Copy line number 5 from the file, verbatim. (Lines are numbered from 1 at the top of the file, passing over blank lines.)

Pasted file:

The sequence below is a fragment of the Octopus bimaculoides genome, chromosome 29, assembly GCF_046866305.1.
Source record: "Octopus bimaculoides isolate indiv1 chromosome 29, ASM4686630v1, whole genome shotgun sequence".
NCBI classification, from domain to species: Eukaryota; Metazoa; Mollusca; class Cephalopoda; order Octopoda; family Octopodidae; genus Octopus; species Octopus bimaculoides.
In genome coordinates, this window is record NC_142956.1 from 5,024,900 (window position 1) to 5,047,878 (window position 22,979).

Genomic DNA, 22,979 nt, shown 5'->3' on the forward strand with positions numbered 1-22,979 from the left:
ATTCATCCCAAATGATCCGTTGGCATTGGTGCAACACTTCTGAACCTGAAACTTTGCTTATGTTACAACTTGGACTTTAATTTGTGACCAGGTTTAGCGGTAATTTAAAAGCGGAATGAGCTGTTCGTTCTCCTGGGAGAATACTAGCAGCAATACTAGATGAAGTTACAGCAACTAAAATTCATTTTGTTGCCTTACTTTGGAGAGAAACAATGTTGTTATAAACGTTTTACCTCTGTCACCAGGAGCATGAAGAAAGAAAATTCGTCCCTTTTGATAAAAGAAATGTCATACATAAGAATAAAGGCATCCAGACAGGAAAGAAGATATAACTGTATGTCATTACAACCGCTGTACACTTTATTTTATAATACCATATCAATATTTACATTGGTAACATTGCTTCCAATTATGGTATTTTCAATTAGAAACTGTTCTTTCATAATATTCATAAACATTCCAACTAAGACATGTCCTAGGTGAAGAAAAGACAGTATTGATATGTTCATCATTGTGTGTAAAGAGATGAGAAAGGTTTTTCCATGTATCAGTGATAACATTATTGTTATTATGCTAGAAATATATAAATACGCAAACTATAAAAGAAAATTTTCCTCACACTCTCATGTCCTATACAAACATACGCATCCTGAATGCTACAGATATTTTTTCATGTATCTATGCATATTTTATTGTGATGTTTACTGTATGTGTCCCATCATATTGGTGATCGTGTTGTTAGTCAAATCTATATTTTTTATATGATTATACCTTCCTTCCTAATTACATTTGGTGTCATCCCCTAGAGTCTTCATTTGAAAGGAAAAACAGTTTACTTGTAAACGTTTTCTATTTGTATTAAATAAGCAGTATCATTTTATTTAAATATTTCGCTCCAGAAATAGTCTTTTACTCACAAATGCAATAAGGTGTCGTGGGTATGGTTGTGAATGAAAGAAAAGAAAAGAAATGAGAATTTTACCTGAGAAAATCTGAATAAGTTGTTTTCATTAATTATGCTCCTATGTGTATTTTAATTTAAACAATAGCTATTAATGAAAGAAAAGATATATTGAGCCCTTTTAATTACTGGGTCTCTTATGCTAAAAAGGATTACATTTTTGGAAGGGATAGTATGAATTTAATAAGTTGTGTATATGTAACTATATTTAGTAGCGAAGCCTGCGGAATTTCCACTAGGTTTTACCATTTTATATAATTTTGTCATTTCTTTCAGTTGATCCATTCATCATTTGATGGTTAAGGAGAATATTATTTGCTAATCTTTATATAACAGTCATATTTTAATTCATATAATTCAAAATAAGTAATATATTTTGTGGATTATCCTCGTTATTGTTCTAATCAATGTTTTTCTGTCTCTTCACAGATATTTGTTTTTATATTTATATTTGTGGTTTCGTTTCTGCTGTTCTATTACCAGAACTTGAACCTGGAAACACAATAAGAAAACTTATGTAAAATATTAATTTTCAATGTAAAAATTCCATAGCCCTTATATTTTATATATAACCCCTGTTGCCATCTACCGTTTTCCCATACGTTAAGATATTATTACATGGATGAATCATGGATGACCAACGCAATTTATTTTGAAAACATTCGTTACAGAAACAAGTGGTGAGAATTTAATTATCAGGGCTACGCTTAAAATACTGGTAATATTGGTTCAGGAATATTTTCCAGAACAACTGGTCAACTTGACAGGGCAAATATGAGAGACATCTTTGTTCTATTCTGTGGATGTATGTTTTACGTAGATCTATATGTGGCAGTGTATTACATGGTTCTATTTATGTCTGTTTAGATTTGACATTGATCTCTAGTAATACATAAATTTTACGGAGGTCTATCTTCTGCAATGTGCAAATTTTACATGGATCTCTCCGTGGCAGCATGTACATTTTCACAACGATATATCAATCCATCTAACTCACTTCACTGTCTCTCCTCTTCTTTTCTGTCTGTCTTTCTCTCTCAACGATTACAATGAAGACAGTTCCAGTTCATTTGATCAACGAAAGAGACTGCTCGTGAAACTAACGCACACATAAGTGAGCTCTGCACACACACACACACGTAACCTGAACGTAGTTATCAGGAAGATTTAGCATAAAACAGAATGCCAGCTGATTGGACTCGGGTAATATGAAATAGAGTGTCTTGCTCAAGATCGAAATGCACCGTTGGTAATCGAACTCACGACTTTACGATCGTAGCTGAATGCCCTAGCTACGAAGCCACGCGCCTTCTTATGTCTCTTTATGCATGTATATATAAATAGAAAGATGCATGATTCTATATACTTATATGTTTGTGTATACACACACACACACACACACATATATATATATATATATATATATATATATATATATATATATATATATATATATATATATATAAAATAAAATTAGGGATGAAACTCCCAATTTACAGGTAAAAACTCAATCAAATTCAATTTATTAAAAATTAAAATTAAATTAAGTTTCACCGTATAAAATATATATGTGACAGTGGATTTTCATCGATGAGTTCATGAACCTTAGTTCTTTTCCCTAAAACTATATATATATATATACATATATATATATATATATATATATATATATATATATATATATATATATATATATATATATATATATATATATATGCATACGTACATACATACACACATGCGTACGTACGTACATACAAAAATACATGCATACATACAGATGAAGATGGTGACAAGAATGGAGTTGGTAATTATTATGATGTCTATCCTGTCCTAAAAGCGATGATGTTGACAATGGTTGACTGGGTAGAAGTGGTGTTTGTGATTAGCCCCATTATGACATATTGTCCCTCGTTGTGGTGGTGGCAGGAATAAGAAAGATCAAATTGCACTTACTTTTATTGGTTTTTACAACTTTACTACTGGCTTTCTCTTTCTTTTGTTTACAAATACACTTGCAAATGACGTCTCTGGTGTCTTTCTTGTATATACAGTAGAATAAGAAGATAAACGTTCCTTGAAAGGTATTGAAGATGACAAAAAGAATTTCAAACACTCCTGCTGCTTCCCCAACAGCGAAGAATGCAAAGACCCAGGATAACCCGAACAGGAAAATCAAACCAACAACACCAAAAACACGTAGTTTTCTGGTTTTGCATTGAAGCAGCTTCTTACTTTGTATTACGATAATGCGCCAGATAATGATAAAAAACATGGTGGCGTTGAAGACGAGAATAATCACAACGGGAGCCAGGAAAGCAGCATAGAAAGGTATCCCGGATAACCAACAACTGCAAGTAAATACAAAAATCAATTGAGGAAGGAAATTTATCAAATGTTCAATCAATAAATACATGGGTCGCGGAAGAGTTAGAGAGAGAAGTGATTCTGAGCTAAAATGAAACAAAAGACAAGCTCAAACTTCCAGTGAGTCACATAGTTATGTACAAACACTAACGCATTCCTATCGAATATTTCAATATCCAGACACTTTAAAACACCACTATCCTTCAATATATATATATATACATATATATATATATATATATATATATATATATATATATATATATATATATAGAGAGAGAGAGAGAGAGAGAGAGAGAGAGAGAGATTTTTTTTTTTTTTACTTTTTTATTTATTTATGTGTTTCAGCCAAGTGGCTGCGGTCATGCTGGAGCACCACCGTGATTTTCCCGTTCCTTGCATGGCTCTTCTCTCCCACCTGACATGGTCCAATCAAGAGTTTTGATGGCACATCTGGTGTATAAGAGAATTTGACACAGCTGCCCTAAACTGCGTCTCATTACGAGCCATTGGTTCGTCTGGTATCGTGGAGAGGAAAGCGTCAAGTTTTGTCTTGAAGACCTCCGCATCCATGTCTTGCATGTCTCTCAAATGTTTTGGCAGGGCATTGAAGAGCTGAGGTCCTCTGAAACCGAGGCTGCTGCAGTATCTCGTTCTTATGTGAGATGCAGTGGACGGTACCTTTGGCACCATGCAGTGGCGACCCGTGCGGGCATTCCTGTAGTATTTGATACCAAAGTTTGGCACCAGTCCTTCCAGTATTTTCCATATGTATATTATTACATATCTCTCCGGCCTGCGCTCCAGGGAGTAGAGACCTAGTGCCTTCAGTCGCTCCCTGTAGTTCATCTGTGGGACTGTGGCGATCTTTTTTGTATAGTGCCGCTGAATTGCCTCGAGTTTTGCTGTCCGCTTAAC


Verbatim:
Genomic DNA, 22,979 nt, shown 5'->3' on the forward strand with positions numbered 1-22,979 from the left: